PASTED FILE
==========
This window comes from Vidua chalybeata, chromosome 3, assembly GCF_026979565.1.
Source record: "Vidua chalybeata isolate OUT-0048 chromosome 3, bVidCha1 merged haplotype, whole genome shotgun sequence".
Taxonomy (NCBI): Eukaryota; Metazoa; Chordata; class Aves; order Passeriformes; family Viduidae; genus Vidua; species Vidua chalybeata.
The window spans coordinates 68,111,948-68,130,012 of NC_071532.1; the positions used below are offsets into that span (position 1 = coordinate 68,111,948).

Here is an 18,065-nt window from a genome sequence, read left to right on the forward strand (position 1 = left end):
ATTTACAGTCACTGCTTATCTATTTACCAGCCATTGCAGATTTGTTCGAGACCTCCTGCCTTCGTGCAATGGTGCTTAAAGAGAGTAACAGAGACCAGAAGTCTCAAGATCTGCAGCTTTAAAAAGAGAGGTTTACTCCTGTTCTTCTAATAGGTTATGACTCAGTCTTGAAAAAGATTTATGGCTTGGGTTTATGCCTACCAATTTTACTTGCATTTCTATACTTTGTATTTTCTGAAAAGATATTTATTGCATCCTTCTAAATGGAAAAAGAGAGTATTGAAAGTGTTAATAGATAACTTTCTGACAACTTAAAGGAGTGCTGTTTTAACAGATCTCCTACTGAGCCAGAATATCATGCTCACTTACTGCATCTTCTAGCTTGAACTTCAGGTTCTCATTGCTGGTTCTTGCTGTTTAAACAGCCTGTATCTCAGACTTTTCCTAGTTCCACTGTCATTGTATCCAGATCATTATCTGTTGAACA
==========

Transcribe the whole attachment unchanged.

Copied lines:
This window comes from Vidua chalybeata, chromosome 3, assembly GCF_026979565.1.
Source record: "Vidua chalybeata isolate OUT-0048 chromosome 3, bVidCha1 merged haplotype, whole genome shotgun sequence".
Taxonomy (NCBI): Eukaryota; Metazoa; Chordata; class Aves; order Passeriformes; family Viduidae; genus Vidua; species Vidua chalybeata.
The window spans coordinates 68,111,948-68,130,012 of NC_071532.1; the positions used below are offsets into that span (position 1 = coordinate 68,111,948).

Here is an 18,065-nt window from a genome sequence, read left to right on the forward strand (position 1 = left end):
ATTTACAGTCACTGCTTATCTATTTACCAGCCATTGCAGATTTGTTCGAGACCTCCTGCCTTCGTGCAATGGTGCTTAAAGAGAGTAACAGAGACCAGAAGTCTCAAGATCTGCAGCTTTAAAAAGAGAGGTTTACTCCTGTTCTTCTAATAGGTTATGACTCAGTCTTGAAAAAGATTTATGGCTTGGGTTTATGCCTACCAATTTTACTTGCATTTCTATACTTTGTATTTTCTGAAAAGATATTTATTGCATCCTTCTAAATGGAAAAAGAGAGTATTGAAAGTGTTAATAGATAACTTTCTGACAACTTAAAGGAGTGCTGTTTTAACAGATCTCCTACTGAGCCAGAATATCATGCTCACTTACTGCATCTTCTAGCTTGAACTTCAGGTTCTCATTGCTGGTTCTTGCTGTTTAAACAGCCTGTATCTCAGACTTTTCCTAGTTCCACTGTCATTGTATCCAGATCATTATCTGTTGAACA